Hawaii elects dead lady to U.S. Congress
Up for grabs in Hawaii: A month in Congress
By David Briscoe
Nov. 30, 2002
HONOLULU - Cabdriver John Parker is taking a shot at being congressman for a month.
He is in good company. There are 38 hopefuls in a winner-takes-all election today to serve out the last five weeks of late Rep. Patsy Mink's term.
Parker's pitch is all economics: He says he won't spend a penny campaigning and promises to send anything he is paid back to the national Treasury.
"You can't get a better deal from any candidate," he said.
The sentimental favorite is Mink's widower, hydrologist John Mink, who has no professed political ambitions and won't be running in the more important race on Jan. 4 to determine who serves in Congress for the next two years.
Critics of the costly election to fill out Mink's term say voters may share her husband's lukewarm attitude toward politics. Ballot stations will be competing with the Hawaii vs. Alabama college football game, the start of the Christmas shopping season and North Shore surfing contests.
Even some candidates are showing apathy. Many haven't bothered to provide information about themselves on a free state Web site.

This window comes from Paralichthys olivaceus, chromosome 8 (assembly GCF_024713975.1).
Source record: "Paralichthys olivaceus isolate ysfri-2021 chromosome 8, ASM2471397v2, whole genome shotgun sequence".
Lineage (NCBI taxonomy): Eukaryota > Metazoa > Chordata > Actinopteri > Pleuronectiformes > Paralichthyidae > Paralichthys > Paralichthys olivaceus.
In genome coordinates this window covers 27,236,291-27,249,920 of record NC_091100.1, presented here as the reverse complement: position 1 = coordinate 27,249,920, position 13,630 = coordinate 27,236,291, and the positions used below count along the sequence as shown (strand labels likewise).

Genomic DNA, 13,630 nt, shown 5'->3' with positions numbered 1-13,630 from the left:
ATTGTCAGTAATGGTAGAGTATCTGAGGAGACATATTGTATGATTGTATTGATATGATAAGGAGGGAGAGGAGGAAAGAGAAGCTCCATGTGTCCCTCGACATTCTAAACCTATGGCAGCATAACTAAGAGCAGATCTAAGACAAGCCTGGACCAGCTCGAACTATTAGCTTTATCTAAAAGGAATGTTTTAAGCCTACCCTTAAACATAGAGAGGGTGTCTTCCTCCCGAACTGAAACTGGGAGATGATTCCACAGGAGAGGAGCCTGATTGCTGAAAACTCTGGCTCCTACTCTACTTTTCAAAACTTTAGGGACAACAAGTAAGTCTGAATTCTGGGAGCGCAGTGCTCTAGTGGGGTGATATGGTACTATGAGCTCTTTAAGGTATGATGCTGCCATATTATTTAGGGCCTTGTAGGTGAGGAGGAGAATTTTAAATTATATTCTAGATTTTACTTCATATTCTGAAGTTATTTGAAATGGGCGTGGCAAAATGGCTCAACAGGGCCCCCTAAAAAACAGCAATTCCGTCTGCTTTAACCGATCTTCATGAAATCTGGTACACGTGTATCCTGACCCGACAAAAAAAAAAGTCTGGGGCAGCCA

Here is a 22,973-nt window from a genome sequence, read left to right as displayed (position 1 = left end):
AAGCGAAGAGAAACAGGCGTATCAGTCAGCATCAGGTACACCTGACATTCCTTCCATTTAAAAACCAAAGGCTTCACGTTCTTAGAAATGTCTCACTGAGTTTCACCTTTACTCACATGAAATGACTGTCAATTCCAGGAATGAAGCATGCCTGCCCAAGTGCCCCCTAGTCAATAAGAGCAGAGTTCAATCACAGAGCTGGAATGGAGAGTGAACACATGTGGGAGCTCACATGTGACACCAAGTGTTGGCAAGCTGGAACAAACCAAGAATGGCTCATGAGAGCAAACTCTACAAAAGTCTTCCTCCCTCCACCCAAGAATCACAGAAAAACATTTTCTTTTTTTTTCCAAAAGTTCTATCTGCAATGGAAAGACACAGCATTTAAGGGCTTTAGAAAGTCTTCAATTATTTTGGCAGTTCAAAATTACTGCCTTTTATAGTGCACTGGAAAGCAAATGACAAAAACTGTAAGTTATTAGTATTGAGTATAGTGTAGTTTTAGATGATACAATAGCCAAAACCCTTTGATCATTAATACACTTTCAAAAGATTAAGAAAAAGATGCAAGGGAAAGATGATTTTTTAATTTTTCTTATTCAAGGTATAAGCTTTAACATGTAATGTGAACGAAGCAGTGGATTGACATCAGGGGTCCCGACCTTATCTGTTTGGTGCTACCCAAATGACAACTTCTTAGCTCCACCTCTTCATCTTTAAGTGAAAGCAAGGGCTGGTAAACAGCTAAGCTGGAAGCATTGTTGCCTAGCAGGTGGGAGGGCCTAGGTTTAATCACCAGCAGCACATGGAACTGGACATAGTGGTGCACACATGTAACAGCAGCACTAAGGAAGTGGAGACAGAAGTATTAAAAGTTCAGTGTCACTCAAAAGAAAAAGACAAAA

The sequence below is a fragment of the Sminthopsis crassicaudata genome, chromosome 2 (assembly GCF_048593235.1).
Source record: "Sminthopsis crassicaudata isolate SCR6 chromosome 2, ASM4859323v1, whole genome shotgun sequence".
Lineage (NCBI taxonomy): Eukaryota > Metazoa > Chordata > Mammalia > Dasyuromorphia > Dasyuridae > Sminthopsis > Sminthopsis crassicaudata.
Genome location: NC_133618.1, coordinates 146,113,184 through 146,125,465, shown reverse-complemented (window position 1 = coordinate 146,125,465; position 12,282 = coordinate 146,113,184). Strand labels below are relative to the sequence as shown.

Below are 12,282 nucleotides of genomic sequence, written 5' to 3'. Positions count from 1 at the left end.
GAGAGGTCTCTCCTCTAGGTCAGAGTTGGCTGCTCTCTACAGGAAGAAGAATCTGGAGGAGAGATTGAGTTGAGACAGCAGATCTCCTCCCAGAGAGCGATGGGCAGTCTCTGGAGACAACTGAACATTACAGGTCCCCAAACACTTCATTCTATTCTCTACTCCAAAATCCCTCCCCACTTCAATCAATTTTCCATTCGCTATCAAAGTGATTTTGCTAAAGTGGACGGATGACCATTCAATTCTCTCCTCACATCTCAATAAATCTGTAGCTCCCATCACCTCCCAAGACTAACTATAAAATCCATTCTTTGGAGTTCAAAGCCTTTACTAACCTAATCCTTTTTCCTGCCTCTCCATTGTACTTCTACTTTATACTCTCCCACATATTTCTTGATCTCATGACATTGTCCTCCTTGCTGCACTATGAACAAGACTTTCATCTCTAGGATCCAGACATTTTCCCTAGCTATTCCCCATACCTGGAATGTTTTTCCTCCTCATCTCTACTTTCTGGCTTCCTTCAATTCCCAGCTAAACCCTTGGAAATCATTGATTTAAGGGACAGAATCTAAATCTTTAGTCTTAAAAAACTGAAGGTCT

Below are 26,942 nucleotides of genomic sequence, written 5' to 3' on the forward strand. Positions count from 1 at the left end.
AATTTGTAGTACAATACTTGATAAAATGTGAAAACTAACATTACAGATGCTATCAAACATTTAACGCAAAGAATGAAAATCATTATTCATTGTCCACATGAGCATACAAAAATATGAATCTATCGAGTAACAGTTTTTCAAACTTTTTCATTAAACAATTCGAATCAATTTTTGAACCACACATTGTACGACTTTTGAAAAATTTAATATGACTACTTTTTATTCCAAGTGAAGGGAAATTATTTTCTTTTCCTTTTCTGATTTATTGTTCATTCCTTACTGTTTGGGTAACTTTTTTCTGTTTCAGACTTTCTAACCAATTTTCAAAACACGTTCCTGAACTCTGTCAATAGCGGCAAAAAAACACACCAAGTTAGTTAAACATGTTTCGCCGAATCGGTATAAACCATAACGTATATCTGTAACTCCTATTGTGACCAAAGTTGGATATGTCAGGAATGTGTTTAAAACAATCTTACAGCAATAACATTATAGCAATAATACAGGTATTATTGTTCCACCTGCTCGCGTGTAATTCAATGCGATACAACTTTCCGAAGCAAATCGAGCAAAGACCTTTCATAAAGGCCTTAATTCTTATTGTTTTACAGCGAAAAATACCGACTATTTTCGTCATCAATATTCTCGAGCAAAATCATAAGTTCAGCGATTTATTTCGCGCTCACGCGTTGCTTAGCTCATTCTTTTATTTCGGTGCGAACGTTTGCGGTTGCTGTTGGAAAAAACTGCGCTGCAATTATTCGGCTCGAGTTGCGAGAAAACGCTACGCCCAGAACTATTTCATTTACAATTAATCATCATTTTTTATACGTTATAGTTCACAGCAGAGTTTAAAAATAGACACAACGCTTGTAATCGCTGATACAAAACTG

Mink, a Democrat who helped open the way for minority women in politics, died Sept. 28 of pneumonia at age 74 while campaigning for re-election. Constituents voted her in anyway.
The January election, with 44 candidates running for Mink's seat, has much riding on it. Republicans see a chance to win their first Hawaii seat in decades.
One person taking today's outcome seriously is former state Rep. Ed Case, who hopes victory will give him an incumbent's luster that will carry over into January.
The cousin of AOL Time-Warner chairman Steve Case lost the Democratic gubernatorial primary and is one of the few candidates who have been actively campaigning for today's election.
Several candidates backed out in deference to John Mink, who said he is running only to let his wife's staff wrap up her affairs in Washington.
One of those who dropped out and all but endorsed the widower was Mink's Republican opponent in the November election, former state Rep. Bob McDermott, who is running only for the full term.
Even the head of the state GOP, Micah Kane, called John Mink "the right individual" for the short-term job.
Votes from outlying precincts are to be flown uncounted to Honolulu after the polls close. Counting is expected to be completed and a winner announced Sunday.